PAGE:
What’s so important about the Council of Trent?

Posted by Alice L. Camille
Tuesday 17, January 2012 | Category:   Church History

Although there have been 21 “ecumenical councils” convened so far in the church’s history, Trent (the 19th) has the rest beat in many ways. For one thing, it lasted the longest, from 1545-1563. It crossed the reigns of five popes, including Paul III, Julius III, Marcellus II, Paul IV, and Pius IV, and two emperors (Charles V and Ferdinand). This council comprised 25 sessions and issued more reforms and dogmatic decrees than any prior, setting the church on its course for the next 400 years.

An ecumenical council usually involves assembling bishops and others who represent the entire church from all over the world, so it’s not undertaken lightly or frequently. While two such councils have followed in the wake of Trent, Vatican I (1869-1870) lasted less than a year and was never formally finished due to the outbreak of war. The more well-known Vatican II (1962-1965) is the only council since Trent to have a significant impact on the direction of the church.

Trent
A SESSION of the Council of Trent.

Why did Trent pack such a punch? Timing: It was a response to the challenges issued by the Reformation and gave birth to the movement known as the Counter-Reformation. It reexamined the nature of faith, grace, sacraments, the power of the papacy, and education of the clergy.

But the council was also good for drama: a great historical mess of a convocation, adjourned several times due to turmoil from within and without. Paul III convened it, hoping to respond to Luther’s reforms in a matter of months. He made the greatest progress of the entire 18 years in the first two years by affirming the “equal reverence” of scripture and tradition—contrary to Luther’s insistence on scripture alone—and producing the response to Lutheran teaching on “justification by faith.” Paul III also oversaw teachings on the efficacious nature of sacraments and the affirmation of seven of them—contrasted with the Lutheran adherence to two. The rest of the agenda was left to his successors.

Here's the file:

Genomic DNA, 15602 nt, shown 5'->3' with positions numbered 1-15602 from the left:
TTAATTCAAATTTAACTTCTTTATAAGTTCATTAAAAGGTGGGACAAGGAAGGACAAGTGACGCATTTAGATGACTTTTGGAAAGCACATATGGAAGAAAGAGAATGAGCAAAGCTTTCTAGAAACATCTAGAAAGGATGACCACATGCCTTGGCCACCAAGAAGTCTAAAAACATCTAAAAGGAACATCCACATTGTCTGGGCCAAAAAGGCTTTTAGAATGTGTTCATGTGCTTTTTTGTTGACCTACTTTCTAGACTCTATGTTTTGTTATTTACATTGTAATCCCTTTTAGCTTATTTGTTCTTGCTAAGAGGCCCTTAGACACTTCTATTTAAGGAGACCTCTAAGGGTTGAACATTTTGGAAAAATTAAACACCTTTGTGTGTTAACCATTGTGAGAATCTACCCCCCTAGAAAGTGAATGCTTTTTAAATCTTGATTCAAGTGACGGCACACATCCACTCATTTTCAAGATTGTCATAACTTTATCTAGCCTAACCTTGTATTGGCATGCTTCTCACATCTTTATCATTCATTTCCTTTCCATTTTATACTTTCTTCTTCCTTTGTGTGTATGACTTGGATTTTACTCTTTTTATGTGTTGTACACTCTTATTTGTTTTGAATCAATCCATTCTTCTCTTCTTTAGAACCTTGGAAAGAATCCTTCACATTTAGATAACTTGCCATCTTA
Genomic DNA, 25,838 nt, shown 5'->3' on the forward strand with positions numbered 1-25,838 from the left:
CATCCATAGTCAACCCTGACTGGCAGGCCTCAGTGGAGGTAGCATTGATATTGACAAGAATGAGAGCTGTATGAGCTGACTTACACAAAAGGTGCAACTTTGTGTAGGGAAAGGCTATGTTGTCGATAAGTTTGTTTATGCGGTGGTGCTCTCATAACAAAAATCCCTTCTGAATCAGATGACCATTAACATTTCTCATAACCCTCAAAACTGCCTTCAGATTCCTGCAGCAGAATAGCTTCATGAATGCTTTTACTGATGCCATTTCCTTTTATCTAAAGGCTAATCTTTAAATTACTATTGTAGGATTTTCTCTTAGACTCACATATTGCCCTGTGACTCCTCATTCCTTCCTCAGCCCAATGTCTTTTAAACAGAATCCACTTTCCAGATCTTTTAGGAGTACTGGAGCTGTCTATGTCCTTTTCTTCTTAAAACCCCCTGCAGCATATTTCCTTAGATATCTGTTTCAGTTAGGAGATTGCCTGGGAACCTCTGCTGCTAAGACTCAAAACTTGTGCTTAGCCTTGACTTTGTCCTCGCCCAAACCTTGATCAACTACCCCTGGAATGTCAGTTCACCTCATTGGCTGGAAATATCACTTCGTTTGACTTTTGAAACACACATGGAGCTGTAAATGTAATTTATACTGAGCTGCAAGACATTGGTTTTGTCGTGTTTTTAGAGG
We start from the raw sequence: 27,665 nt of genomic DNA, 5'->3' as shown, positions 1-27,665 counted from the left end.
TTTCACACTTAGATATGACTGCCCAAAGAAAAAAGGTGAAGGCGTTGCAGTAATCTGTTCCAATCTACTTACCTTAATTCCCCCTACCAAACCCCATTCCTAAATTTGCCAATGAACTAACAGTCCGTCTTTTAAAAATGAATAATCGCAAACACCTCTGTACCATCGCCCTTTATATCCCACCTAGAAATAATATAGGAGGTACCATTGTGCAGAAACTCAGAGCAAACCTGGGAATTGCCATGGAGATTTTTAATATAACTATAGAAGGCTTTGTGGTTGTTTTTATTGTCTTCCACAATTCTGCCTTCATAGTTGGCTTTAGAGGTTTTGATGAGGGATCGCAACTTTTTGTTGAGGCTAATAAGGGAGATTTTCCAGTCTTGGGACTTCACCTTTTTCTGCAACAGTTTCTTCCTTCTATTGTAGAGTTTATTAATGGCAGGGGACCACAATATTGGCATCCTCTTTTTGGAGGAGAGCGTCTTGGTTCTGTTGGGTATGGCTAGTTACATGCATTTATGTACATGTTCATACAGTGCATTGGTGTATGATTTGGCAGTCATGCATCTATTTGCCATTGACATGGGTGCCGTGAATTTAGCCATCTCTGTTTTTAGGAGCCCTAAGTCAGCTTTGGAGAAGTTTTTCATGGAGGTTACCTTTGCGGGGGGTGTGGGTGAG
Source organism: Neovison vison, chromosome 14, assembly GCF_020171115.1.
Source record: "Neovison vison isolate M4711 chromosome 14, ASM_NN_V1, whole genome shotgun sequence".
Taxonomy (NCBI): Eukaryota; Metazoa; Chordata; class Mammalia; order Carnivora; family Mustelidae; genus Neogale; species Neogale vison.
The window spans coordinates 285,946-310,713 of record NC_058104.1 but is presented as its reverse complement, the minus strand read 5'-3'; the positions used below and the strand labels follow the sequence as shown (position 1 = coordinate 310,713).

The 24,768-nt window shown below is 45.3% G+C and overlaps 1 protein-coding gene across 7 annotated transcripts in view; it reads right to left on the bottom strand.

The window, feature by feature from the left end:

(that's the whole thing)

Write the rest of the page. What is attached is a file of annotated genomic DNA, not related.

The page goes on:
Julius III made his contribution in affirming other teachings on the sacraments, especially the Real Presence of Christ in the Eucharist, opposing the purely symbolic approach of the reformers Zwingli and Calvin. Marcellus II showed great promise but died 20 days after assuming the office. Paul IV had no interest in continuing the council at all, holding what have since been called “unrealistic” views of papal authority; it was he who first issued the Index of Forbidden Books—so extensive it shocked even his supporters. Pius IV reconvened Trent in the face of new threats from Calvinism. He defined the nature of ordination’s indelible character and the sacramentality of marriage and brought the council successfully to a close. In the face of a sea change in the Christian world, the Catholic self-understanding had been expressed in ways that would prove enduring.

Scripture
Predecessor to the councils: Acts 15, the “Council of Jerusalem”

Online
Texts of the documents of the Council of Trent

Books
The General Councils: A History of the Twenty-One Church Councils from Nicaea to Vatican II by Christopher M. Bellitto (Paulist Press, 2002)
The Ecumenical Councils of the Catholic Church: A History by Joseph F. Kelley (Liturgical Press, 2009)

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